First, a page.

Cancelled father's day storm groundless

Protests after nursery school move linked to gay rights

(ANSA) - Milan, March 16 - Parents of children at a Milan nursery school that is at the centre of a storm for stopping children making father's day gifts have said that the furore is groundless.
    The move sparked protests after being linked to the desire not to upset children with gay or lesbian parents. In a letter published in Wednesday's edition of Corriere della Sera, parents of the Via Toce school said the decision was taken last year not to prepare gifts for mother's day or father's day in respect to families in which a parent had died or was absent for another reason. It said the children had been given the freedom to choose whether to do a drawing for their mother or their father.
    "A groundless media storm has taken life of a purely political nature and it is being exploited and the victims are the school itself and the children who attend it," the letter read. "It is unacceptable that a political battle is being carried out on the backs of children aged three, four and five," it added, calling for the "media bubble to be burst" with press silence.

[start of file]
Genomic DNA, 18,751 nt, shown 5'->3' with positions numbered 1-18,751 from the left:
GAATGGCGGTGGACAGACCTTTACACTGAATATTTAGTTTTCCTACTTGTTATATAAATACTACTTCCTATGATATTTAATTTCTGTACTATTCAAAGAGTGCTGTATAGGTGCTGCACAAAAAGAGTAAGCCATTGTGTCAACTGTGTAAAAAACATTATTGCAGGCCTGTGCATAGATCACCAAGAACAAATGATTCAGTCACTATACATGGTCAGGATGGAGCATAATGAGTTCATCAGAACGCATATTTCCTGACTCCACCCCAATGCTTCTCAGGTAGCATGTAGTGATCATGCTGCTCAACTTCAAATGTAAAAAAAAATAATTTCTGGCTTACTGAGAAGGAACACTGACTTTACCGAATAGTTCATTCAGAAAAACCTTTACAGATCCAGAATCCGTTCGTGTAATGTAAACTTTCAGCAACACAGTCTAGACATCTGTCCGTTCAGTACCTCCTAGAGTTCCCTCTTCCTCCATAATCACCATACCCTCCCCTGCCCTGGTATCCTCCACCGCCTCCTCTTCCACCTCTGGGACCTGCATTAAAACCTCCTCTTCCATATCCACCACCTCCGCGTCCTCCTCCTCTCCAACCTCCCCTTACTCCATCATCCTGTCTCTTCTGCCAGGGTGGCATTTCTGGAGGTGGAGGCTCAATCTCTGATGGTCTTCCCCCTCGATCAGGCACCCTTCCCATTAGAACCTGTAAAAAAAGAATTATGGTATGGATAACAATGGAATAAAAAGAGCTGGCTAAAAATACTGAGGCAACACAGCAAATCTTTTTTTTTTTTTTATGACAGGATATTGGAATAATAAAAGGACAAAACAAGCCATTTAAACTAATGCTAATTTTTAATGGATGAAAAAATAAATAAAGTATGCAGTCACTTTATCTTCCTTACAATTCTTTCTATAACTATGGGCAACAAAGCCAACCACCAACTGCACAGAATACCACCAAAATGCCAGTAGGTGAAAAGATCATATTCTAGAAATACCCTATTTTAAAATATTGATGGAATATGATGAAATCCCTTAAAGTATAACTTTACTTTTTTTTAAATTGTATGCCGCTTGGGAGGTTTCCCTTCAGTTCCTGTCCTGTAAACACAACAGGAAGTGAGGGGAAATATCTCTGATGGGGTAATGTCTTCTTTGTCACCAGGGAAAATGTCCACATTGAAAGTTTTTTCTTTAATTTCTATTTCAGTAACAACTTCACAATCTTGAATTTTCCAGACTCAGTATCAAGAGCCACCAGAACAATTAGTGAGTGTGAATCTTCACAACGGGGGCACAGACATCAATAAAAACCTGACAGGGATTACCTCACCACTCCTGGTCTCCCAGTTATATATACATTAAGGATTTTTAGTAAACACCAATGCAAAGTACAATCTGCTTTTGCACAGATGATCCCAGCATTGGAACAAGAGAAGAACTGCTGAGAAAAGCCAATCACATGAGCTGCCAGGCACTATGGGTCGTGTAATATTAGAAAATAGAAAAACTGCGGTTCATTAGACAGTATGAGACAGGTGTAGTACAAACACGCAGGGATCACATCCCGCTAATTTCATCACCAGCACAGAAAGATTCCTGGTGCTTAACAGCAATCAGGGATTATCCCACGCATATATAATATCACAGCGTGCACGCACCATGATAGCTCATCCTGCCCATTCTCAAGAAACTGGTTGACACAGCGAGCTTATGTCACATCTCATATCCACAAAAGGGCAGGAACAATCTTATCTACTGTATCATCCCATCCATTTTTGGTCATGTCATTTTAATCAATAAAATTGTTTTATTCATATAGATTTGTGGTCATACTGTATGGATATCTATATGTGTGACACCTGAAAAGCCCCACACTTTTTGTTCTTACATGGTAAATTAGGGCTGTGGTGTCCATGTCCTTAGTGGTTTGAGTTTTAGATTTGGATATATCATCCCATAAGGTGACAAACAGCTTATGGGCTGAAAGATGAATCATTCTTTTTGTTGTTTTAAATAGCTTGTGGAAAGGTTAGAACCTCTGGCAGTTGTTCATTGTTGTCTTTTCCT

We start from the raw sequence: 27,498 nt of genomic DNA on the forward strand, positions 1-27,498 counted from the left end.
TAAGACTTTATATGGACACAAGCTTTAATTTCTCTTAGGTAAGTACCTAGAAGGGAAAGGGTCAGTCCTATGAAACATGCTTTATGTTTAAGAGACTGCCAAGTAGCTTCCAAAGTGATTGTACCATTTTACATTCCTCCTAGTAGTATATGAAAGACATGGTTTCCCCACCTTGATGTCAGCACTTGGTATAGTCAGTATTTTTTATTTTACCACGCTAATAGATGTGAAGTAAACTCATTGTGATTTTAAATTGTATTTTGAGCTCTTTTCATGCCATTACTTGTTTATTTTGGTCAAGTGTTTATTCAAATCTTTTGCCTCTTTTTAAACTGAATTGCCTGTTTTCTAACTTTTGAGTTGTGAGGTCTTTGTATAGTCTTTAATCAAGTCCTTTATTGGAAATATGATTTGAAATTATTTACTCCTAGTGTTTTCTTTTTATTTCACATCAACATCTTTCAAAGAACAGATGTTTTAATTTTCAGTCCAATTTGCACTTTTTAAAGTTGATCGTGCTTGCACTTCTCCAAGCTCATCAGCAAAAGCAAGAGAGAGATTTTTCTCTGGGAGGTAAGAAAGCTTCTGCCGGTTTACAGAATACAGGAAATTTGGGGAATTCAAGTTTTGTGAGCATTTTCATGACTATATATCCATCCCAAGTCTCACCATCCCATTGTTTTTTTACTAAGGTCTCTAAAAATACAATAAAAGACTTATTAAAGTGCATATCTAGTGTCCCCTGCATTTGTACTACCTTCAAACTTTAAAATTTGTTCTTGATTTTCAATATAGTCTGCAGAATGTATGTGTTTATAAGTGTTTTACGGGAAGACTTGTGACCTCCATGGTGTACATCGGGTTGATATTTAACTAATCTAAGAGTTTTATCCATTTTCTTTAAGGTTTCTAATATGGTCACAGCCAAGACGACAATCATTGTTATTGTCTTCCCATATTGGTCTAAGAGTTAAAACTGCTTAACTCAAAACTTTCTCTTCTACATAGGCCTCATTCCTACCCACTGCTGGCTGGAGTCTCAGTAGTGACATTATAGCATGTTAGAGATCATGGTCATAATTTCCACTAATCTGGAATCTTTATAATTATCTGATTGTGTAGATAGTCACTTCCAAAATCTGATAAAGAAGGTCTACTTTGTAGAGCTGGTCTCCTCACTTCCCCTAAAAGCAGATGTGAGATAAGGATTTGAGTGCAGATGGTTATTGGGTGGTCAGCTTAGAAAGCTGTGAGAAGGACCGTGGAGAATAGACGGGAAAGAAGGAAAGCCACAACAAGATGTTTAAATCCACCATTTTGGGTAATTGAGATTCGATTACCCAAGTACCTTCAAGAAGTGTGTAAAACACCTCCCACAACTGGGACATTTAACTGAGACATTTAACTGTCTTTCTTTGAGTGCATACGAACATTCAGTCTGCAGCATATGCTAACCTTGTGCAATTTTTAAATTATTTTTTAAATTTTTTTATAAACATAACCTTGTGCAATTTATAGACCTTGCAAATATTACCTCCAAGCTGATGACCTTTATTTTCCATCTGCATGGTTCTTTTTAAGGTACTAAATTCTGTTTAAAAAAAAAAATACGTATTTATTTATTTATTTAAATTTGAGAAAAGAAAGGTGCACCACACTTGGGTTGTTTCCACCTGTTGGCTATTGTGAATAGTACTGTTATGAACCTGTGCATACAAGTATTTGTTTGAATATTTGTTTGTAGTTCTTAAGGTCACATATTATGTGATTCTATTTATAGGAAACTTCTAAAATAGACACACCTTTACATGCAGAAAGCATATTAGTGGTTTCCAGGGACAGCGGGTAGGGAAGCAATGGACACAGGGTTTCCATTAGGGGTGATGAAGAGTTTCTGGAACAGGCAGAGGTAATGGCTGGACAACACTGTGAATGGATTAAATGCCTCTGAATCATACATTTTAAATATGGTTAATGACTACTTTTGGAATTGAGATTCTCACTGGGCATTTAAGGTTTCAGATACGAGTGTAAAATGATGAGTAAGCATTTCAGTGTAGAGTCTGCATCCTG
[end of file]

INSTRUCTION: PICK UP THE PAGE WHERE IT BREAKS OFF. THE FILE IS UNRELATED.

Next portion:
On Wednesday a group of militants belonging to the right-wing Lealtà e Azione group staged a protest outside the school with a banner reading "Bring Back Fathers' Day".
    The parents' letter did not stop former transport minister Maurizio Lupi, an MP for the centrist AP group, saying the case was "absurd".
    "There are children who unfortunately no longer have two parents, so we abolish father's day and soon, therefore, we'll also ban mother's day so as not to hurt their sensibilities," he said. "There are children of other religious faiths, so we change the menus of the school canteens and abolish Christmas shows to respect diversity.
    "There are Muslim workers, so we have to allow them to pray during office time to enable them to integrate better.
    "At this point I wonder whether families with two mothers or two fathers will be given a double holiday while other children won't be able to celebrate an event that has always been part of our culture".
   

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